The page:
Archive for December, 2011

The Reform Biennial: The Good, the Bad and the Plenary

Wednesday, December 21st, 2011

 by Sam Glaser

 I am writing this newsletter on the road during my 2011 Chanukah tour. It is as varied an itinerary as can be imagined in the Jewish world; a whirlwind of performing for Reform, Conservative and Orthodox synagogues, religious and day schools and a retirement home. This is my eighteenth Chanukah on the road, a time that is often difficult since I am gone for weeks rather than my typical every-other-weekend schedule, but is also the period when I relish in the joy of having so much time to interact with out-of-town friends old and new and reflect on the year gone by.

I began this adventure at the new Gaylord National Convention Center, a mega hotel complex just south of Washington DC that easily housed the 6000 delegates of the Reform Biennial. I have performed at several of these events but this one felt special. It ran like a well-oiled machine with a record number of participants and myriad opportunities for study, conducting the business of the movement and power-schmoozing. An impressive list of my musical peers was on hand to add a creative touch to the proceedings and a well stocked exhibit hall of Judaica from around the world was a shopper’s delight. I couldn’t walk more than a few feet without being embraced by the membership and clergy of synagogues where I have performed over the years.

 There were two highlights of the conference for me. One was the climax of Craig Taubman’s standing-room-only concert when he invited me to the stage to sing a spiritual version Maoz Tzur. It takes a big man to open up a very tight set list to let another artist share the spotlight. For me, it was a moment of redemption. My own concert earlier that day was scheduled during a plethora of breakout sessions and so the numbers in the audience were limited. I have a suspicion that those individuals that program the concert slots aren’t quite sure what to make of their frum, tzitzit-wearing friend Sam, in spite of the fact that most of my shows on my annual 50 city tours are in non-Orthodox synagogues. That day happened to be my birthday, and I was questioning the wisdom of accepting the invitation to attend in the first place rather than celebrating with my family. Having the chance to share in the intense spirit of a packed house for a show unopposed by other programming gave me and hopefully the audience a powerful high. I’m grateful to Craig for this gift.

 The other highlight was a pair of late night jams. I had just finished a midnight hour and a half kumzitz where I led a continuous medley of all tunes Jewish, Beatles and Broadway. With little strength left after such a long day I wandered through the lobby on the way back to my room. There I saw a group of the new wave of immensely talented young Jewish musicians who had just been kicked out of the lobby bar after last call. We started singing and were asked to find somewhere else to make noise. I dragged them back to the stage where the other kumzitz had just ended and we began another few hours of going around the circle sharing new musical creations with one another. Every musician had either a keyboard, guitar or percussion in hand and lent their voices to one another’s songs. The collaboration was organic and the support and love for one another was palpable. I must say I have renewed hope that in spite of the economics of downloads, loss of our distributors and financially ravaged synagogues, there is a HUGE future in Jewish music.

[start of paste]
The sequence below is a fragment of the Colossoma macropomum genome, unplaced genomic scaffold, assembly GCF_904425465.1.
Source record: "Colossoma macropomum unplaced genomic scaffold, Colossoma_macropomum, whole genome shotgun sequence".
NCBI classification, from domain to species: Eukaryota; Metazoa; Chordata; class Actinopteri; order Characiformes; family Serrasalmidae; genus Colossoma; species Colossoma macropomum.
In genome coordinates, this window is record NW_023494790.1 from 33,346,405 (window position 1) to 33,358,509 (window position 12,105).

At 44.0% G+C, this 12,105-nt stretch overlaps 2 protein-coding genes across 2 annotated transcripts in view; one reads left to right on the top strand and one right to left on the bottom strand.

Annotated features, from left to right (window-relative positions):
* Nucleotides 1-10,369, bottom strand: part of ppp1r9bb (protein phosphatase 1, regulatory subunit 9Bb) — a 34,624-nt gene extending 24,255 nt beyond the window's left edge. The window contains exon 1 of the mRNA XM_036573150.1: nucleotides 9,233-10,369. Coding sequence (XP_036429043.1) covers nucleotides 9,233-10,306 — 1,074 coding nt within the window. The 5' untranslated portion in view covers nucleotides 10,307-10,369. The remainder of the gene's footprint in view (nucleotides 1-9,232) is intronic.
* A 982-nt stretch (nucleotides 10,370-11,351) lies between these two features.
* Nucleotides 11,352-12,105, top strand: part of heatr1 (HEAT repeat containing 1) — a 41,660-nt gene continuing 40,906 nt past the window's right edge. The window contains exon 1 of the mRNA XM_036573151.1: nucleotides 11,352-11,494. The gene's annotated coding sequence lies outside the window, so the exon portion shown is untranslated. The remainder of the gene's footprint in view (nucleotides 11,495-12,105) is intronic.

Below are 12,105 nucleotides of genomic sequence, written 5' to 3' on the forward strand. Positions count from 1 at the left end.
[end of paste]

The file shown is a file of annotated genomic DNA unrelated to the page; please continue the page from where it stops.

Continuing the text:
Plenary sessions can be inspiring or a grind. Imagine attending two three-hour banquets per day but you don’t even get the tepid chicken dinner. These were the programs where Obama, Eric Cantor, Ehud Barak and Natan Sharansky held court. I’ve been to enough Biennials and GA conferences to predict the exact script of each of these speeches. The politicians impress the audience with teleprompter readings of exactly what the constituent population wants to hear, pausing at preset moments for applause and standing ovations, posing for the photo with the movement leaders and then running to the waiting helicopter. Yes, it’s exciting to be in the room with the political giants of our day. But the succession of humorless soundbites leaves one wishing for a left turn, a bit of levity, a novel idea. The rest of the plenary sessions were chock full of congratulations for incoming or outgoing movement executives, showcasing programming and waiting for videos that usually didn’t work. No one was forcing me to be there. I attended the plenaries because I deeply want to see innovations, to be inspired, to feel hopeful for this largest movement on the American Jewish scene.

 A few things really got my goat. Over the days of the conference I heard many times references to the Reform’s iconic principle of “informed choice.” Informed choice requires that the chooser have all the possibilities at his or her disposal. It also requires a Jewishly educated laity. Real pluralism tolerates and engages all aspects of the spectrum of the Jewish people. Instead, I found many speakers to be defensive, taking a stand against tradition and using the word Reform to excess. In other words, rather than just say, I’m a Jew, the phrase continuously repeated was, “since I’m a Reform Jew,” “as Reform Jews we…” or, “I am proud to be a Reform Jew.” Jewish pride is great, but in many cases the speakers missed the chance to bring the conference a feeling of belonging to the greater whole of our glorious people.

 This idea of pluralism also must take into account the presence of Reform Jews with right wing leanings. I heard closet conservatives whispering amongst themselves in fear of political backlash. The AIPAC meet and greet was nearly empty in spite of the free cocktails. Applause for Republican Congressman Eric Cantor was guarded. Discouraging words are seldom heard in the interest of political correctness. Where is the famous Reform openness and tolerance here?